What a bummer when that genial Hollywood company-man Chris Columbus was hired to direct the movie of Harry Potter and the Sorcerer’s Stone (2001). The adaptation was faithful to a fault, but the picture was a bland, twinkling, Christmassy thing that missed or muffled the book’s emotional beats, and it had none of the subversive energy out of which J.K. Rowling’s Harry had been forged. I’m not saying Rowling is some kind of Riot Grrrrl. But despite the headmistressy civility of her prose and her insistence on a disciplined and controlled nonconformity, her books express a rage against a certain fascistic strain of the blue-blood English upper crust and their clueless allies, the vulgarly snobbish middle-class mortals known memorably as “muggles.” Every book begins with the lonely, friendless, maltreated orphan Harry shut in his room, practicing his magic in secret—just as Rowling must have shut herself away to summon up the pagan fury at the core of each new adventure.
At the time, I suggested that a better filmmaker for Harry would be the Mexican director Alfonso Cuarón. And now, three years later, we have the third Potter picture, Harry Potter and the Prisoner ofAzkaban(Warner Bros.), and look who directed it. And look how much better it is than the first two installments! What a call! Should I ask for a finder’s fee?
Well, OK, picking Cuarón wasn’t such a stroke of genius. He directed maybe the most evocative live-action kids movie since The Black Stallion (1979), A Little Princess (1995), and his failed modern 1998 Great Expectations (set in Florida and New York’s SoHo) was a worthy stab at re-energizing a classic. More important, his approach to constructing a world on film is the opposite of Columbus’. Where the latter works from the top down, dollying into his lavish sets from on high, Cuarón builds his scenes from below, from deep inside his storybook universe. It helps that the characters’ emotions are so vivid. The tactile power of Cuarón’s filmmaking is clear from the first scene, in which Harry (once more Daniel Radcliffe) is discovered under his covers in the middle of the night in that awful Dursley house, doing something naughty. No, it’s not what you’re thinking: He’s playing with his wand. I mean, he’s testing out his new potency. I mean …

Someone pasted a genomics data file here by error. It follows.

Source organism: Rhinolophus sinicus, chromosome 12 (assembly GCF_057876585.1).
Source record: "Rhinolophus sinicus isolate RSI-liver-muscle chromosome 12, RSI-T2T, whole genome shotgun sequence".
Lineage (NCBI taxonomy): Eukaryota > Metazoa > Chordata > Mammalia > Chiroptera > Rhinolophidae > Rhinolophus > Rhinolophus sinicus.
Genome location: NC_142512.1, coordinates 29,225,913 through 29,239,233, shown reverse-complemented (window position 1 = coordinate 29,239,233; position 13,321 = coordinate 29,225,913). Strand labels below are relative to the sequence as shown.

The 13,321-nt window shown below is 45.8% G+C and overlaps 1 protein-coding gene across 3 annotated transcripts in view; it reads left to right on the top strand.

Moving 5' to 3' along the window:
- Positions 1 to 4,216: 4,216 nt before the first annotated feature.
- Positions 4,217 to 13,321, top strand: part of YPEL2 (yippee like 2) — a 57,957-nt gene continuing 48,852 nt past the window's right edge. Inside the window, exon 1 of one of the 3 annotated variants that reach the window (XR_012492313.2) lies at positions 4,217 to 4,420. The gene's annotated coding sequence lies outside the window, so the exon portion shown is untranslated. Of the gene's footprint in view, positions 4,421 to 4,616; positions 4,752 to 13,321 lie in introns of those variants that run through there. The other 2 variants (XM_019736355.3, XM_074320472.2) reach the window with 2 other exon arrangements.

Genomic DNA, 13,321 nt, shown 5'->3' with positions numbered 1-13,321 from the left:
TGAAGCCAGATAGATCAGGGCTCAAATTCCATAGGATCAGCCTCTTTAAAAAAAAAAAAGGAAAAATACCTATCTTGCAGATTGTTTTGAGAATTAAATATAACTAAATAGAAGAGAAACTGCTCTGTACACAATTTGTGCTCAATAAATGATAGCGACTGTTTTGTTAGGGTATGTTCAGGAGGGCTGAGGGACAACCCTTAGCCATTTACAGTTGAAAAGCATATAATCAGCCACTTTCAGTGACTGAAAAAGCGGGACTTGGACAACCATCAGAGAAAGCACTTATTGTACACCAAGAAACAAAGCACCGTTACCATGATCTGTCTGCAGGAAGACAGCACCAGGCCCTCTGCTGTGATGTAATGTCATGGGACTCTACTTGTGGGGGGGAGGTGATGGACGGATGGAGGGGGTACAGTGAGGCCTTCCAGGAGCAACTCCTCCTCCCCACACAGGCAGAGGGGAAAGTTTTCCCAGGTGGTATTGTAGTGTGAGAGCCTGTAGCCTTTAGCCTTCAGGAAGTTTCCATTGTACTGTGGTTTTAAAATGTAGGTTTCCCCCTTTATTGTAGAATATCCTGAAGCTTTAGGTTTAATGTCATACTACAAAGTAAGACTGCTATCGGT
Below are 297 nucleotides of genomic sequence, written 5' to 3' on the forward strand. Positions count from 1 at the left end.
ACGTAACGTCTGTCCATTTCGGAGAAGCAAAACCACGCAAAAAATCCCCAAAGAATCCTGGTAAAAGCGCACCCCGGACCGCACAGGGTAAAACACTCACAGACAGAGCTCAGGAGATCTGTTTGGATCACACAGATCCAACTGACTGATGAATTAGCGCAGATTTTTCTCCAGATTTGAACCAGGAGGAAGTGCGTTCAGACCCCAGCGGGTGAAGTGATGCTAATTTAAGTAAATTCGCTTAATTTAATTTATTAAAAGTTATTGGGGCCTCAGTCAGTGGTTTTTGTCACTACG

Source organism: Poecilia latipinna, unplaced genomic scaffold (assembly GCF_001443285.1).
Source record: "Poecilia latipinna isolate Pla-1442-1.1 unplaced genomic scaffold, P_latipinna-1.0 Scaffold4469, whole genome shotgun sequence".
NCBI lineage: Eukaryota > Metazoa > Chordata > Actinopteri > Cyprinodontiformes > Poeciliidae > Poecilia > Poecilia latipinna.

There’s room for suggestiveness here, because Potter isn’t pre-pubescent anymore, and neither is the actor. Harry is a gangly and confused English teen, uncertain both of his right to express himself and the extent of his powers to do so. He’s the quintessential prickly hormonal adolescent. When a nasty aunt (Pam Ferris) insults his dead mom and dad, Harry can’t contain his rage and blows her up like a barrage balloon. Cuarón doesn’t direct the scene for whimsy: He’s one step away from some David Cronenberg vision in which she’s splattered all over the walls.